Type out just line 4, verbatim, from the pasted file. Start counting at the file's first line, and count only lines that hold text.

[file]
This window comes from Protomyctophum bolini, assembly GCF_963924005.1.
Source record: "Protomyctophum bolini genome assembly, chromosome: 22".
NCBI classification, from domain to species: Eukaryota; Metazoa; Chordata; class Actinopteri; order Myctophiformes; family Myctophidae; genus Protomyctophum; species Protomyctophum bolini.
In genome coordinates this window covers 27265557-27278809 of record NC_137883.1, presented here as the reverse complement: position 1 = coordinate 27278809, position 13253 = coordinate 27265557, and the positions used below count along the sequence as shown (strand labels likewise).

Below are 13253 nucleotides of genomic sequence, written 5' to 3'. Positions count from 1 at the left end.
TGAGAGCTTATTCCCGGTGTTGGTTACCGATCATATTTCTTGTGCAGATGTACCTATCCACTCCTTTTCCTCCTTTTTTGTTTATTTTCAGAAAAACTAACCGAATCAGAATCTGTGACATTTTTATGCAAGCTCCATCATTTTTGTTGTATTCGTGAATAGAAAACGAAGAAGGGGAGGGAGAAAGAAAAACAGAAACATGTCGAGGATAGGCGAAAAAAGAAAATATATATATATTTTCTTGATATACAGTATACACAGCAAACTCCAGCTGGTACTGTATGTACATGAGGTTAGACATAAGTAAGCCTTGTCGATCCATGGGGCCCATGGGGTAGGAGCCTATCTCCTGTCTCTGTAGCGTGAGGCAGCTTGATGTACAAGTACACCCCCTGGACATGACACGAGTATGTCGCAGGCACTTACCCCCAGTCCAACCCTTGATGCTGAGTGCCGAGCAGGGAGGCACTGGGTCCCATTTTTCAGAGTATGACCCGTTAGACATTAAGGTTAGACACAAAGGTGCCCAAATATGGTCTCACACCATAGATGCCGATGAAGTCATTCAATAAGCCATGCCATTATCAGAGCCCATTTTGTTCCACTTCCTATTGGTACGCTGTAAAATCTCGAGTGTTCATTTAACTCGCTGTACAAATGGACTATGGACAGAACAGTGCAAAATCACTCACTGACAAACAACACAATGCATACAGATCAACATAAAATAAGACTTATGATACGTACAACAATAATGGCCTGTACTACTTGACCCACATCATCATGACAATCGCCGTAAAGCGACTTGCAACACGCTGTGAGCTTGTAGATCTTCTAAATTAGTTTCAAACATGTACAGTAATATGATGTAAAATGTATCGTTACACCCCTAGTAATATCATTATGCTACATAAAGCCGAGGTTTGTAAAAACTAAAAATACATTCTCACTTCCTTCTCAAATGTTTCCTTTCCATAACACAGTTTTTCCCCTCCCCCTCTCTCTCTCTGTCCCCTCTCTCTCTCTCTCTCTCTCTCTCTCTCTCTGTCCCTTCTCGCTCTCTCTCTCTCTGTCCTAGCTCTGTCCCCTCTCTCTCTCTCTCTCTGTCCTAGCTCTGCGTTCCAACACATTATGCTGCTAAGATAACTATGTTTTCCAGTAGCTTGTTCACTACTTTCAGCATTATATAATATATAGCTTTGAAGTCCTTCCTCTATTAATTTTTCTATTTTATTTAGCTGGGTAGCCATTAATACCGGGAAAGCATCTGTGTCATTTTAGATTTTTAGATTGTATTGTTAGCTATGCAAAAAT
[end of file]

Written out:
In genome coordinates this window covers 27265557-27278809 of record NC_137883.1, presented here as the reverse complement: position 1 = coordinate 27278809, position 13253 = coordinate 27265557, and the positions used below count along the sequence as shown (strand labels likewise).